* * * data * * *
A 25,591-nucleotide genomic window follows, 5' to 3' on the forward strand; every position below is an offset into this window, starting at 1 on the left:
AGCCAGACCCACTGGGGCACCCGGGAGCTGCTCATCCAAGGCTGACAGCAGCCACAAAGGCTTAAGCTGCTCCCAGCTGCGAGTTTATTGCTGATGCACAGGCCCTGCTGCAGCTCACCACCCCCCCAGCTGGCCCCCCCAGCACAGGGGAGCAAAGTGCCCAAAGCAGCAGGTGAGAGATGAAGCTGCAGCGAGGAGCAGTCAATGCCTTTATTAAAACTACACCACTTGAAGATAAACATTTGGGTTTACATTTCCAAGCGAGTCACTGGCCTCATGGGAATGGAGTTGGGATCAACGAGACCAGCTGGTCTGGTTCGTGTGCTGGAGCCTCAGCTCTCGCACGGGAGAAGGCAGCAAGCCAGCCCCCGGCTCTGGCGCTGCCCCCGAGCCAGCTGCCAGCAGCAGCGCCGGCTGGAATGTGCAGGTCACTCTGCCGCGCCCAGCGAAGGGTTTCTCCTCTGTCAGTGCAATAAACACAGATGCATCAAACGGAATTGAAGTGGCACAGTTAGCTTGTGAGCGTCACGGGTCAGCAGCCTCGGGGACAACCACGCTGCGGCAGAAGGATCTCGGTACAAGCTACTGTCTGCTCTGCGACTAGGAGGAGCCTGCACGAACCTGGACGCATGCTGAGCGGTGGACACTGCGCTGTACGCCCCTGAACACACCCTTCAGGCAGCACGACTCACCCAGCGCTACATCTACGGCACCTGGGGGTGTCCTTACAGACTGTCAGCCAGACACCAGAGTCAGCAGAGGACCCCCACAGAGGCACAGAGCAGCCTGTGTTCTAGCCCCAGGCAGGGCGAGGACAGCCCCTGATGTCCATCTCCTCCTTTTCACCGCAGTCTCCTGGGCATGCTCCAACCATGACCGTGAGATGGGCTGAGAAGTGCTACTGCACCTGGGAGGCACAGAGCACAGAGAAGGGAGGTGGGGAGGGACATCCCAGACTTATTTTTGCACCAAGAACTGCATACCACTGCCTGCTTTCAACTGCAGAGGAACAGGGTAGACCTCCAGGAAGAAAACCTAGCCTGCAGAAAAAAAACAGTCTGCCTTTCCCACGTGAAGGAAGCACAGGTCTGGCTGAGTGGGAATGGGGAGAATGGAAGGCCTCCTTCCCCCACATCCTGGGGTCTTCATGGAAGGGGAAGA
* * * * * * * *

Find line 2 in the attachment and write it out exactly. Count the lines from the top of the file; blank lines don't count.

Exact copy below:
AGCCAGACCCACTGGGGCACCCGGGAGCTGCTCATCCAAGGCTGACAGCAGCCACAAAGGCTTAAGCTGCTCCCAGCTGCGAGTTTATTGCTGATGCACAGGCCCTGCTGCAGCTCACCACCCCCCCAGCTGGCCCCCCCAGCACAGGGGAGCAAAGTGCCCAAAGCAGCAGGTGAGAGATGAAGCTGCAGCGAGGAGCAGTCAATGCCTTTATTAAAACTACACCACTTGAAGATAAACATTTGGGTTTACATTTCCAAGCGAGTCACTGGCCTCATGGGAATGGAGTTGGGATCAACGAGACCAGCTGGTCTGGTTCGTGTGCTGGAGCCTCAGCTCTCGCACGGGAGAAGGCAGCAAGCCAGCCCCCGGCTCTGGCGCTGCCCCCGAGCCAGCTGCCAGCAGCAGCGCCGGCTGGAATGTGCAGGTCACTCTGCCGCGCCCAGCGAAGGGTTTCTCCTCTGTCAGTGCAATAAACACAGATGCATCAAACGGAATTGAAGTGGCACAGTTAGCTTGTGAGCGTCACGGGTCAGCAGCCTCGGGGACAACCACGCTGCGGCAGAAGGATCTCGGTACAAGCTACTGTCTGCTCTGCGACTAGGAGGAGCCTGCACGAACCTGGACGCATGCTGAGCGGTGGACACTGCGCTGTACGCCCCTGAACACACCCTTCAGGCAGCACGACTCACCCAGCGCTACATCTACGGCACCTGGGGGTGTCCTTACAGACTGTCAGCCAGACACCAGAGTCAGCAGAGGACCCCCACAGAGGCACAGAGCAGCCTGTGTTCTAGCCCCAGGCAGGGCGAGGACAGCCCCTGATGTCCATCTCCTCCTTTTCACCGCAGTCTCCTGGGCATGCTCCAACCATGACCGTGAGATGGGCTGAGAAGTGCTACTGCACCTGGGAGGCACAGAGCACAGAGAAGGGAGGTGGGGAGGGACATCCCAGACTTATTTTTGCACCAAGAACTGCATACCACTGCCTGCTTTCAACTGCAGAGGAACAGGGTAGACCTCCAGGAAGAAAACCTAGCCTGCAGAAAAAAAACAGTCTGCCTTTCCCACGTGAAGGAAGCACAGGTCTGGCTGAGTGGGAATGGGGAGAATGGAAGGCCTCCTTCCCCCACATCCTGGGGTCTTCATGGAAGGGGAAGA